Amid torn up pavement, tractors, cones and a road closed sign, a new Front Street restaurant is open for business. The Eat Spot faces a number of road blocks. Front Street construction and a tough economy are the storm its owners have chosen to weather.
The construction is causing headaches for more than just drivers. It's created a bump in the road for businesses as well. It's forced some to get creative to stay open.
"I've got to do whatever I can do right now to stay in business," Flashbax owner Alyssa Bauman said. "If I have to give everything away at 25 percent off, its better than closing down."
While some are clinging to life, a new kid on the block is hoping for the best.
"I am concerned but I am staying positive," the Eat Spot chef and part-owner Jason Godwin said. "The doors are open now, and that's a good thing, and I'm looking forward to this all being finished up."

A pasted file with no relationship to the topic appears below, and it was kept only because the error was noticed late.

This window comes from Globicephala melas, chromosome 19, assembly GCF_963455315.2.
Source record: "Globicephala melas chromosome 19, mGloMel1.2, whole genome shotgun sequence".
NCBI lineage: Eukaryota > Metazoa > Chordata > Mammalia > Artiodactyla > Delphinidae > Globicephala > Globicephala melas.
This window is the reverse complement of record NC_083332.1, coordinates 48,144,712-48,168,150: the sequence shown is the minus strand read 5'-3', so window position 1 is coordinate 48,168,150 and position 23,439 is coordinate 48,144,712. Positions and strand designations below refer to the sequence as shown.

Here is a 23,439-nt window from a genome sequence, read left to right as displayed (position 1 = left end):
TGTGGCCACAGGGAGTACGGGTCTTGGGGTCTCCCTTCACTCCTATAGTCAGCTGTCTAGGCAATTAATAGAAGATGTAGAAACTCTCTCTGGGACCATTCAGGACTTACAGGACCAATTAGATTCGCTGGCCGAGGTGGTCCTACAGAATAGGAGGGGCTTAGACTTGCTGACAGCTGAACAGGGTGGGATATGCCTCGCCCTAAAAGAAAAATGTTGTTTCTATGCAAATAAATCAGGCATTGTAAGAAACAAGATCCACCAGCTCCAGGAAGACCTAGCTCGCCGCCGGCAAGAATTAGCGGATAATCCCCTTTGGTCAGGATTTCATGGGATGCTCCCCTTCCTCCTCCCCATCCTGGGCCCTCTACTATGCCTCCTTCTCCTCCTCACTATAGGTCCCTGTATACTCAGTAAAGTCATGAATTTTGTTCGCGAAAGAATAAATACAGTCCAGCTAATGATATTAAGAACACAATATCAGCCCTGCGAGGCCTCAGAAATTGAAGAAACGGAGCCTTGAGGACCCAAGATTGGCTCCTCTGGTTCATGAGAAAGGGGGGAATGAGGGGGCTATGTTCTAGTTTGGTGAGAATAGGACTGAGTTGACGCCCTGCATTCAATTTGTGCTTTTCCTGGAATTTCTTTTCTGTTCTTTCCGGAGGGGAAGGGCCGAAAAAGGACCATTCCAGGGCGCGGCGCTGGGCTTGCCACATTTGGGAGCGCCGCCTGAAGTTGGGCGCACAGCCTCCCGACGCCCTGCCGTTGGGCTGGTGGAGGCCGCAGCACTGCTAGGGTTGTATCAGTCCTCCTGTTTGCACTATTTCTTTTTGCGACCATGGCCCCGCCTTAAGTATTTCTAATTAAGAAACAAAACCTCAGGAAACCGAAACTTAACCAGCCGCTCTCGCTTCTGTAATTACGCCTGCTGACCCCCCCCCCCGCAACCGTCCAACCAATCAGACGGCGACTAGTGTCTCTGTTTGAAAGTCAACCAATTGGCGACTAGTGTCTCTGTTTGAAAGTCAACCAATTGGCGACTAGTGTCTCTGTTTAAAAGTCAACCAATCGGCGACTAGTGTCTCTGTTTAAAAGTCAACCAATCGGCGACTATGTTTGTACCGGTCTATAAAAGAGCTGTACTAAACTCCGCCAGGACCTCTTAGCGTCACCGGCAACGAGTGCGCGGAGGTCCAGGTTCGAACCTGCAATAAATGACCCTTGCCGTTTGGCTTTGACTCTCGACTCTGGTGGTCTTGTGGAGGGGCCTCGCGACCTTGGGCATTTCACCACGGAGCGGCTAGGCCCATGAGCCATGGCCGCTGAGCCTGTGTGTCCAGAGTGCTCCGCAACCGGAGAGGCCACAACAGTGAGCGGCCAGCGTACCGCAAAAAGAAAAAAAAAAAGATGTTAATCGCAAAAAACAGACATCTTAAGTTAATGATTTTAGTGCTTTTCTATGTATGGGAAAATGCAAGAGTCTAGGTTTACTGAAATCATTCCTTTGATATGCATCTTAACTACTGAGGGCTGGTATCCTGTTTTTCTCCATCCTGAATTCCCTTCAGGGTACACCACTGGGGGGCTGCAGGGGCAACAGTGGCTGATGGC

The Eat Spot, located on the corner of Front and Princess Streets, opened just five days ago, not only during one of the country's most tumultuous economic periods, but also one of the most unsettled in Front Street history. Shortly after Godwin and the other owner bought the space, they found out about the city's plan to tear up Front Street.
"The fact that it was going to be closed was definitely something that we were concerned about, but the finished product is what we were pretty excited about," Godwin said.
Once completed, the project promises larger sidewalks, street lights and more trees. Godwin says that future is bright, despite current obstacles.
"When this is finished, I know I'll be able to look out my front door and our outdoor
patio seating will be up by then, and it's just going to be beautiful along Front Street," Godwin said.
This is the first phase of the project, affecting Front between Market and Princess Streets. A city spokesperson said this phase is on target to be finished by the Azalea Festival in April.